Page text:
Although like many things there are differing interpretations of this passage, my interpretation of Jesus asking God to forgive the romans for crucifying him is remarkably consistent with the ideas found within many eastern faiths. A key component to spiritual morality is being able to recognize the wide range of consequences that result from each action, including very subtle ones within the spiritual realm and ones that will occur far into the future. The notion of “karma“ is meant to encapsulate the equal and opposing reactions that ensue from each thing we do. One’s perspective on karma in turn changes with spiritual development because it gradually shifts from being an abstract concept to a tangible reality and a self-evident fact.
The dilemma many spiritual adepts encounter is having to bear witness to humans continually conducting “wicked” actions that create negative karma and ultimately harm the perpetrator far more than any possible benefit they got from the initial selfish action. One of the best contemporary examples relates to the Tibetan people, whom the Chinese government has gradually been ethnically cleansing so that they can acquire the rare earth minerals within the Tibetan plateau (strategically this is very important for China). A lot of truly horrible things have happened to the Tibetan people, but whenever I speak with them, their primary response is to feel immense sadness and compassion for the karma they can see the Chinese are creating for themselves by violating the Tibetan people and the Tibetan plateau.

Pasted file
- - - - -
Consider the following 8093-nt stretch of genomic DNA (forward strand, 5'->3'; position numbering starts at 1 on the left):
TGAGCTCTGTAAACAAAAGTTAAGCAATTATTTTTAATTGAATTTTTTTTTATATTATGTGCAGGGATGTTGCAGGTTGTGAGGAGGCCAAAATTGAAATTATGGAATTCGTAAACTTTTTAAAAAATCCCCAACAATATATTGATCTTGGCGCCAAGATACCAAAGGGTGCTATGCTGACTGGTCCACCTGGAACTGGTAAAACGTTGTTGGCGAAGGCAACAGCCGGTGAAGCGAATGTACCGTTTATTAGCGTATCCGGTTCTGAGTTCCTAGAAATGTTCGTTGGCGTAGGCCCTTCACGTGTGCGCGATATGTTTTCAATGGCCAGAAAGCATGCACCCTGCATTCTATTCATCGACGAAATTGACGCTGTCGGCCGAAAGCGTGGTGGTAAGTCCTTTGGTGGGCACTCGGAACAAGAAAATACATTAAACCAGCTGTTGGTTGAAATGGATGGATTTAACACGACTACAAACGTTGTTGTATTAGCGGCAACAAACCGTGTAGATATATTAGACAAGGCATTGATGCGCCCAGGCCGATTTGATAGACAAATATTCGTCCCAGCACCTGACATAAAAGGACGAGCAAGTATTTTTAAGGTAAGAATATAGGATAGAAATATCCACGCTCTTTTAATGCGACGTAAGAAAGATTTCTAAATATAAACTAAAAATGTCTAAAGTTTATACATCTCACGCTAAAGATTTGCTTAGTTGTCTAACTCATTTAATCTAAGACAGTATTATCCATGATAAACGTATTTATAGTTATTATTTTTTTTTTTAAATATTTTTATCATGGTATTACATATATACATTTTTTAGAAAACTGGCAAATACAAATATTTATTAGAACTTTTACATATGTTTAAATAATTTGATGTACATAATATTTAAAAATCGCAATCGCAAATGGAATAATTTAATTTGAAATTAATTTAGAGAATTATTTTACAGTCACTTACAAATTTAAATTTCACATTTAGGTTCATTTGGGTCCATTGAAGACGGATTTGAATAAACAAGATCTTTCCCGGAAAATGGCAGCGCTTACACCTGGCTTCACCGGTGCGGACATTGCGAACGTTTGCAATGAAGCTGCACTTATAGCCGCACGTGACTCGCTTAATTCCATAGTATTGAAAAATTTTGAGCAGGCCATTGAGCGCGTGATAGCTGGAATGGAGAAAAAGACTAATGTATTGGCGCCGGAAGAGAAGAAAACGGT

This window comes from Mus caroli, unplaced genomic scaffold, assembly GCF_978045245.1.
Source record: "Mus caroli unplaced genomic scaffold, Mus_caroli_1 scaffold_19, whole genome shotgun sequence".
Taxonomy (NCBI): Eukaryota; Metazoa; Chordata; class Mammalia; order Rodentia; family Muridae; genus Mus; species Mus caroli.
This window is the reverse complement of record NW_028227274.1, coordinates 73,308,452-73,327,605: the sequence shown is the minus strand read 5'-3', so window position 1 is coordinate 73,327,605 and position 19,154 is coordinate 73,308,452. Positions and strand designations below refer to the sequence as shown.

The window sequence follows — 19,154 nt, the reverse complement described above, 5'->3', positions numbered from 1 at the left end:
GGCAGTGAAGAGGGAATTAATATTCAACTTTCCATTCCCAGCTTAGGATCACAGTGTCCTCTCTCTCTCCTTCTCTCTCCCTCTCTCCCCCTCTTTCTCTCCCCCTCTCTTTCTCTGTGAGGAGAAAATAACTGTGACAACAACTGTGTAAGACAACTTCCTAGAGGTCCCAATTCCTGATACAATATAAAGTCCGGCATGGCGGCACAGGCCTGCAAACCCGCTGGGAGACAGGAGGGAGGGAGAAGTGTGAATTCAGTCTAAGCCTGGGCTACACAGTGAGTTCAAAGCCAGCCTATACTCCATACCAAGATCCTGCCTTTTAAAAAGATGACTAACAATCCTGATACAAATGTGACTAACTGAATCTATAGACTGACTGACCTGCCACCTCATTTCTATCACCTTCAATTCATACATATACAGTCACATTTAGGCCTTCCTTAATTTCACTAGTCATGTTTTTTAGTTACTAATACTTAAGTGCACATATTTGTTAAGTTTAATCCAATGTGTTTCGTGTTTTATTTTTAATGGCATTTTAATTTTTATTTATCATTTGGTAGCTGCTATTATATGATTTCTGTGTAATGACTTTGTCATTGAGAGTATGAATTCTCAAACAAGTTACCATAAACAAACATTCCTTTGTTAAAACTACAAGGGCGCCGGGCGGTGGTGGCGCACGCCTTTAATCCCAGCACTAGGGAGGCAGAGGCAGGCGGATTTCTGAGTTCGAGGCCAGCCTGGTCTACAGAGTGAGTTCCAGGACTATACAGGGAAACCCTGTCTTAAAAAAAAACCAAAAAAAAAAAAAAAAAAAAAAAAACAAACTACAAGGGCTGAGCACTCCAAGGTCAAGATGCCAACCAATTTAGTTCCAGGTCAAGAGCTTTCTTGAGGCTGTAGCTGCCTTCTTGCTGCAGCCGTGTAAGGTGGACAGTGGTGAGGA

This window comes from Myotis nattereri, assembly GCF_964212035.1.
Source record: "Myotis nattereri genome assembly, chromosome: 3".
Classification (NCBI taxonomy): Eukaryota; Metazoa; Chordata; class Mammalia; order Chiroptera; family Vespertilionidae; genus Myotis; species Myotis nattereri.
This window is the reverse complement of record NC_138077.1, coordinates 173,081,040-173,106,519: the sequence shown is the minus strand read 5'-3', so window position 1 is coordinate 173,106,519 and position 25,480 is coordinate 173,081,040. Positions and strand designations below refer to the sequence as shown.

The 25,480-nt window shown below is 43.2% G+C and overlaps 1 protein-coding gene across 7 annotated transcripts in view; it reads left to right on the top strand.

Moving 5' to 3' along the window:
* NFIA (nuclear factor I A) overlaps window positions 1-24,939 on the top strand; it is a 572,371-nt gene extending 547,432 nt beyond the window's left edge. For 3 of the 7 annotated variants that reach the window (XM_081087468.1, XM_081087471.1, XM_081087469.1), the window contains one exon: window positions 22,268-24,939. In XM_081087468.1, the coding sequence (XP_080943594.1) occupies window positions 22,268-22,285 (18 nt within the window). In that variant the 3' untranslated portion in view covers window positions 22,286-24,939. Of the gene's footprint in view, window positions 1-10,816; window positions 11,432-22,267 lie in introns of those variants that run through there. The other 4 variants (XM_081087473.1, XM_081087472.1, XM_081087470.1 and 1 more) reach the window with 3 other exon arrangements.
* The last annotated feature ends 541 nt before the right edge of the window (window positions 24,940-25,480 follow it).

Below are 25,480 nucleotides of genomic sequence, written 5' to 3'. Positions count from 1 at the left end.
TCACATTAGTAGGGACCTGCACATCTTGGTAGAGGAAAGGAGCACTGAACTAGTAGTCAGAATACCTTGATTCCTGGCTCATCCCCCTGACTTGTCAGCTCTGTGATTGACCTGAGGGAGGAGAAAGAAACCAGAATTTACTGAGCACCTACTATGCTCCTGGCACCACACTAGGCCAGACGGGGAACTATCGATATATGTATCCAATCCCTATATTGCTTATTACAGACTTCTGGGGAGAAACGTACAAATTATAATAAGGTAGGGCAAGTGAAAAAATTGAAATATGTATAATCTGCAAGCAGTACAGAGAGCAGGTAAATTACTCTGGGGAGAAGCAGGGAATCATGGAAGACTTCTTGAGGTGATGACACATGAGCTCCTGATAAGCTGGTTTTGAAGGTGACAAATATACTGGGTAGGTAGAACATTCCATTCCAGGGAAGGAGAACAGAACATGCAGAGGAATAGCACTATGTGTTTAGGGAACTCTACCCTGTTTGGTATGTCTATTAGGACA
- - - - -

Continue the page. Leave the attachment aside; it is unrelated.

Hence, much like Jesus said at the time of his crucifixion, if humans could understand the consequences of their actions, most of their destructive behaviors would stop. Unfortunately, this lack of consciousness is pervasive throughout society, and as we move into the trans-humanist future where everyone is disconnected from their bodies and lives within the Internet, the inherent human capacity to innately know what they are doing is wrong only further diminishes. Mattias Desmet, through his “Mass Formation Psychosis” concept likewise makes the case that the totalitarian state we are entering can only manifest in a society where everyone is disconnected from their body mind and spirit (with any luck my next article will be the review of his book I am working on).
What is Life?
Like many other challenging questions in our society, the question of when life begins is fraught with many epistemological questions such as how life is defined. It has thus remained a continual debate because we do not have an established framework in place that could answer this question.